I feel it's like saying that you should first learn how to ride a motorcycle in order to learn how to drive a car. Just because they both have wheels, doesn't mean it works like that.

On the other hand, if you feel C would be useful to you for some other reason (which it might very well be), there are many great books on C out there. I recommend the C Programming Language by Kernighan & Ritchie (often referenced just by K&R).

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I don't really agree with this. People who only understand the object-oriented parts of Objective-C have a very shallow knowledge of the language and can't really do much beyond exactly what the frameworks provide. It's really not that different — it's just a set of object-oriented extensions on top of vanilla C, and for the most part could be (and originally was) implemented as a simple set of macros on top of C. The framework makes a much bigger difference than the language. – Chuck Oct 28 '10 at 18:31
That's true, but I would think that when learning objective-c one would not only learn the object-oriented parts of the language. What I'm trying to say is that if he is going to write code in objective-c, he should just start with that. I'm sure that in the process he would pickup a lot of knowledge about C itself, but that would be "secondary". I don't see the gain (strictly from the perspective of learning obj-c) in spending a period of time exclusively on learning C, before "moving on" to obj-c. – Alex Florescu Oct 28 '10 at 22:12

Don't learn C to seed your learning for Objective-C, that step is unnecessary.

I come from a C# background, and when I first started learning Objective-C I had little C experience, which didn't inhibit me when working in Objective-C. The big thing you've got going for your is the OOP and software architecture. That will get you further than learning C.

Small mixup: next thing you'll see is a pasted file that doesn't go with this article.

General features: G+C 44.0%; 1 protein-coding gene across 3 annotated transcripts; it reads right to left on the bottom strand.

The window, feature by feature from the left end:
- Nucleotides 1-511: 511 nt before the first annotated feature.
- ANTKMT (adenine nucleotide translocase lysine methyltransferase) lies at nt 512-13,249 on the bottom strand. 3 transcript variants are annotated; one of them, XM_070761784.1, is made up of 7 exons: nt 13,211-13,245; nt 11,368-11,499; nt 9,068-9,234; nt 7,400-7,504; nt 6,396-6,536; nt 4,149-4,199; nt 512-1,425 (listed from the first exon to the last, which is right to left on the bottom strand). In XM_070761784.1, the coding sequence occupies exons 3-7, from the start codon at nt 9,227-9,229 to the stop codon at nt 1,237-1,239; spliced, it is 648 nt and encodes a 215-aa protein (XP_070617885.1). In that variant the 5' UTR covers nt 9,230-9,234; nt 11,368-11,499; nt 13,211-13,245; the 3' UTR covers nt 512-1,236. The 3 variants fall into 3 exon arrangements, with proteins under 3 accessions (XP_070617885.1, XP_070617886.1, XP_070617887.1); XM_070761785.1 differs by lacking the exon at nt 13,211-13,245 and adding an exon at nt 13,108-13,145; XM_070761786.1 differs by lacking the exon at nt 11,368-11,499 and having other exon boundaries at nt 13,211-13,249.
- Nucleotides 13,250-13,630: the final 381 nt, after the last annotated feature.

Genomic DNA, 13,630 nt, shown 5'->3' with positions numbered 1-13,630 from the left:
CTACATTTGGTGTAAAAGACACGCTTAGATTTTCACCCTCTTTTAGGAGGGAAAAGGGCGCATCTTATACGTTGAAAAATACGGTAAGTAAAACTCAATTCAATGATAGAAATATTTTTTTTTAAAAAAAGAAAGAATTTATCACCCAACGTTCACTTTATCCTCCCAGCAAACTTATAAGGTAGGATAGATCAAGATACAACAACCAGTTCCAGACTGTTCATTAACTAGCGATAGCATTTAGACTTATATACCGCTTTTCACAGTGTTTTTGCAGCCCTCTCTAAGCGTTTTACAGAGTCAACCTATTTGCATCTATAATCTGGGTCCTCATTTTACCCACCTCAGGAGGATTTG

I found that the best resources for learning Objective-C and specifically iOS programming can be found within Apple's documentation:

Another great resource is Cocoa with Love which is written really well and has some great content, specifically:

As well, I've found a lot of people like the AppsAmuck demos. Personally I found that they're coded quite poorly, but there are some good area specific examples for working with animations, urls, etc.

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I would recommend learning Objective-C because it's so different C. You should know most of the C-syntax developing PHP.

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Objective-C is so different from C, but PHP is similar to C? I think you're getting hung up on bracket syntax. – Chuck Oct 28 '10 at 18:36
@chuck the c-syntax is similar. The same control structures, for, while, if, do..while. They all share the same syntax between the languages. – John Boker Oct 28 '10 at 21:18